I am NOT going to discuss the many guilty pleasures we enjoy in the food world (fyi, crispy tortilla chips and home-made guacamole tops my list. )
No, I want to talk about a bit about those guilty pleasures we have of the non-edible variety.
Guilty pleasures that we devour by reading or viewing. Those little pleasures that we try to keep secret from our friends (and spouses) for fear they will think less of us. How can we be perceived as the thoughtful, literate and intelligent beings we know we are if we occasionally indulge in reality TV ( GUILTY)?
My mystified husband when he comes upon me watching DVR-recorded reality TV asks:
“Why do you like to watch those dumb house buying/selling shows so much?”
I hit the “pause” button and/or change the channel but I don’t answer him.
They are such different fare than my usual diet of news/talk shows or British detectives on PBS. But I find real-estate-related reality TV fascinating. And many people (excluding my husband) do too, I’m sure.
For who doesn’t like to peer into a wealthy person’s over-the-top master bedroom? Or laugh at the frequent complaints of a prospective buyer that an L.A. swimming pool is just too small? Or wonder why so many Americans never understand why all European apartments don’t come with granite counter-tops and giant refrigerators?
Why does a “guilty pleasure” make us feel so guilty anyway?
My in-the-know daughter reassures me that these days it is acceptable to have cultural tastes that are both “high” and “low.” So I am in the norm (normcore?) by liking to watch TV at both levels.
But this high/low concept may not apply equally well to my tastes in books.
I am an avid (rabid, really) but picky reader. I have no problem putting a book down very quickly if it is not well-written. Its’ characters must be well-developed, the sense of place strong and the story arc clearly organized to hold my attention.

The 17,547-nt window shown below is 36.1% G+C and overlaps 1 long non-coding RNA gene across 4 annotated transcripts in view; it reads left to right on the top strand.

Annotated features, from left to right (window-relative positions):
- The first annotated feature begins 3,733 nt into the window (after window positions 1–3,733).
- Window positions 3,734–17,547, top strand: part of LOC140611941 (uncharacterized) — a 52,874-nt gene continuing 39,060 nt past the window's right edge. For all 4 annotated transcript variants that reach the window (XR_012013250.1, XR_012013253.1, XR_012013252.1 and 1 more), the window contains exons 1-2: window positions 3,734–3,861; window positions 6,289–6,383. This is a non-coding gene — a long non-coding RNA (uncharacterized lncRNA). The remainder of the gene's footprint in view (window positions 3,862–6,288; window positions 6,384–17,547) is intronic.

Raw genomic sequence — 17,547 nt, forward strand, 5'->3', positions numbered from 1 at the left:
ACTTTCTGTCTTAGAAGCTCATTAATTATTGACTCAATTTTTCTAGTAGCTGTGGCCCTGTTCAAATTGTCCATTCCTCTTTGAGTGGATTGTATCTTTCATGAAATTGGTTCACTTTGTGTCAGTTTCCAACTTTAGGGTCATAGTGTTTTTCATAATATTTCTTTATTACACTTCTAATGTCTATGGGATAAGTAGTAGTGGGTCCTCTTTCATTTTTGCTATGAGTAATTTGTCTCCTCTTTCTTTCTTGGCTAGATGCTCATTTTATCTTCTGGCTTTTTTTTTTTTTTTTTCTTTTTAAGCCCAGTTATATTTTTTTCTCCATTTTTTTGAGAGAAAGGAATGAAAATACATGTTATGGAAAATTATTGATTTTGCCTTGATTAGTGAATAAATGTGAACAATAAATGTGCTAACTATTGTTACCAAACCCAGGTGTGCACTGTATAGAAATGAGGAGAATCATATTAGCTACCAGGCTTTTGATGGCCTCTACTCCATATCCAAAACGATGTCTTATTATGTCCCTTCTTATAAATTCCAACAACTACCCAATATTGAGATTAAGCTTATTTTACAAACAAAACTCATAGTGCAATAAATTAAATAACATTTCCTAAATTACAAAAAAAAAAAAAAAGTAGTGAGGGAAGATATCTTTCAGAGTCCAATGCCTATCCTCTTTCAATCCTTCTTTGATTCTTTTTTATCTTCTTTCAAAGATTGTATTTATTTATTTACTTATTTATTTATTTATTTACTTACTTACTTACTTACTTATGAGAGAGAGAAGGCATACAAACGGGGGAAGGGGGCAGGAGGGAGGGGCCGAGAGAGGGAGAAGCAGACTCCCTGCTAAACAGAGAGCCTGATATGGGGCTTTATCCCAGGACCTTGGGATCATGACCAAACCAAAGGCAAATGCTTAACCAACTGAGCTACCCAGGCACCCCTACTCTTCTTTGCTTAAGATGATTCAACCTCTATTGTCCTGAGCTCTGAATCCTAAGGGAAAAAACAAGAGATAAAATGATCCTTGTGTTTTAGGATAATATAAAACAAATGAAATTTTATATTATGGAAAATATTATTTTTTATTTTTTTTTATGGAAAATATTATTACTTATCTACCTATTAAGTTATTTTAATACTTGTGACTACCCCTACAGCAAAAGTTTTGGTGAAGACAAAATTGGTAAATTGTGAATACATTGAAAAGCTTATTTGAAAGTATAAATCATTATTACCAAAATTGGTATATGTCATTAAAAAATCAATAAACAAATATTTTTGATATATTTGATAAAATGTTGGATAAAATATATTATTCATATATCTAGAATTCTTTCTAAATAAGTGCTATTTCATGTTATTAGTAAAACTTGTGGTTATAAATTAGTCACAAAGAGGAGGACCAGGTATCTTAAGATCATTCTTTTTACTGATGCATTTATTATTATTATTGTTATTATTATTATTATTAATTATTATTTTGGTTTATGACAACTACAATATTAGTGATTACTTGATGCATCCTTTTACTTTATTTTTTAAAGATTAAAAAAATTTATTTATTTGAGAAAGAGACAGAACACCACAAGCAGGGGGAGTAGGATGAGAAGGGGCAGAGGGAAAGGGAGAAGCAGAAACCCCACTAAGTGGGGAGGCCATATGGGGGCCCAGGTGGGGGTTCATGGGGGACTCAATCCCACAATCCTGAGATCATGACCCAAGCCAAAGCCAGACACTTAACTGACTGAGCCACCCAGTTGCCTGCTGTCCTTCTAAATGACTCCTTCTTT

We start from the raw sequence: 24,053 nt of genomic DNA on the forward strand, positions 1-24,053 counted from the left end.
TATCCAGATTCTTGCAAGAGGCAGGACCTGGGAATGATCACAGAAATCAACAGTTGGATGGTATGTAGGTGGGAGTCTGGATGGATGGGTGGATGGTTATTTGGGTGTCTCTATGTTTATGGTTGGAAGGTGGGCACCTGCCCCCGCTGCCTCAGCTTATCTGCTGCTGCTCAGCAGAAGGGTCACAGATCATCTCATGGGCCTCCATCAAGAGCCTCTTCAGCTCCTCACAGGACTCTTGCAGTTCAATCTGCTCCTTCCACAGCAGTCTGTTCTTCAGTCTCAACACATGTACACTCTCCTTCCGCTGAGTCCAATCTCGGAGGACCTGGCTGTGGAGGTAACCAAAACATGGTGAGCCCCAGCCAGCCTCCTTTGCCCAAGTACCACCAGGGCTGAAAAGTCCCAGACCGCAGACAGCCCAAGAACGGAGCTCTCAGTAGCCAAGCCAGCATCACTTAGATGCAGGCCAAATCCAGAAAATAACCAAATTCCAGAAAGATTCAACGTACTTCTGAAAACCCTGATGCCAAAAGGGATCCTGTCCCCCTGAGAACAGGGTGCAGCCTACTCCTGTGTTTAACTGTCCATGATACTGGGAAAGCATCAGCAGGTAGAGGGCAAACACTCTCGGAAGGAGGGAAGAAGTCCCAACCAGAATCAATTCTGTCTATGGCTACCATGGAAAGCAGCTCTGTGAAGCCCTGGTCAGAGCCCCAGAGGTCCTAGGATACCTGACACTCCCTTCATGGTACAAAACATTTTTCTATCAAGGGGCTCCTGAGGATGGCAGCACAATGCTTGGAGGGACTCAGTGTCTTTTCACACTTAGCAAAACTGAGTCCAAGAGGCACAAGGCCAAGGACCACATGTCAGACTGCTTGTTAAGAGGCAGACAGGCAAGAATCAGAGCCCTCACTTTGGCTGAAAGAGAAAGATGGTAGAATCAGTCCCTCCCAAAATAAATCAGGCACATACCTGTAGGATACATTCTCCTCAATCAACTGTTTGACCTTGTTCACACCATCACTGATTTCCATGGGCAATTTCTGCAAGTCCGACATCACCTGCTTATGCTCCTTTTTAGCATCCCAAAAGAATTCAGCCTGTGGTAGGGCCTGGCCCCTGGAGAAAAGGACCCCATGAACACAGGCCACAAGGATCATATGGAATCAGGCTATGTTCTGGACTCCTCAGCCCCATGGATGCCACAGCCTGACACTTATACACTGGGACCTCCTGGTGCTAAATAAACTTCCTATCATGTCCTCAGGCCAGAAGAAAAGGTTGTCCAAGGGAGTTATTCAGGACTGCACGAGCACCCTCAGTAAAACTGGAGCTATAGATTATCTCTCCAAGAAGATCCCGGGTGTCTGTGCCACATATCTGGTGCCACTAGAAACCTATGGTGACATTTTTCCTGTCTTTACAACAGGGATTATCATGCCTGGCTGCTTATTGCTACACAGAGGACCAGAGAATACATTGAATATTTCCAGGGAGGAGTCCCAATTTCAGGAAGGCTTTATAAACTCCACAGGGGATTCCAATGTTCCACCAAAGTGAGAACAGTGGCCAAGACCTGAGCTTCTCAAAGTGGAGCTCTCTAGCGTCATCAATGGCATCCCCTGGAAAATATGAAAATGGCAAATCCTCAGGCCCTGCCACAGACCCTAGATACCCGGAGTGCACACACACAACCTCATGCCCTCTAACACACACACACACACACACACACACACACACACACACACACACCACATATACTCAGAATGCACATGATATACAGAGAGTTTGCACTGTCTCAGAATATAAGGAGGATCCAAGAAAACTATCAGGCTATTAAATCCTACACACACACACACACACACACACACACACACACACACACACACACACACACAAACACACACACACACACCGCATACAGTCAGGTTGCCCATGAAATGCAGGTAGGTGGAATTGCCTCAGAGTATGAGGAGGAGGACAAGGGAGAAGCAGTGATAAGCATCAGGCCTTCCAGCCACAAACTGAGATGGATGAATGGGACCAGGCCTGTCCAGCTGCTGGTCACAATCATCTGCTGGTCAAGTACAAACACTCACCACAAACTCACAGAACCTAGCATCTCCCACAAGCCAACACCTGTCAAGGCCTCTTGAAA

I’m a fan of the classics, love Jane Austen and Edith Wharton. And I pounce on any new books by contemporary female authors such as Julia Alvarez, Jhumpa Lahiri and Ann Patchett, beautiful writers all.
But I do steer away from the impenetrable books that sometimes top best seller lists and garner much reviewer praise. Sometimes I think book reviewers assume that the more difficult the book, the better.
When I read a book that is both well-written and enjoyable, I wonder – Has that become a guilty pleasure too?
Perhaps I am a tad over-sensitive because I have been trying to fashion a second career as a writer. I take classes, read books on the craft of writing and write every day. I continue to write non-fiction essays and articles about young adult mental health and parenting.
But what’s new this fall are my experiments with fiction. What we called “creative writing” in the old days. Writing a series of short-stories. Creating an outline for a possible novel.
The fabulously supportive women in my writer’s group cheer me on. Yesterday they told me I have “found my voice.” Which is great…
BUT. There is always a but. They describe my fiction writing voice as accessible and friendly. But not literary like my favorite authors. My descriptions are not lush, my prose is not lofty. Sigh.
I expect that when (“when” and not “if”) I publish my first short story or book, a reviewer will place me in the genre of “relatable” fiction – as in “chick lit” for older women who are no longer chicks and perhaps never were chicks.
Yes, if I am lucky, my writing may fall into the category of being someone else’s guilty pleasure. Just like guacamole and chips or (at least some) reality TV. Ms. Faulkner I shall not be – but likely not Ms. Fluff either.
So please – feel free to indulge in whatever your own reading or viewing pleasures may be, and let’s lose the guilt, shall we?
While I ha developing a voice, relatable, not impenetrable. the more you don’t understand something doesn’t mean the better it is.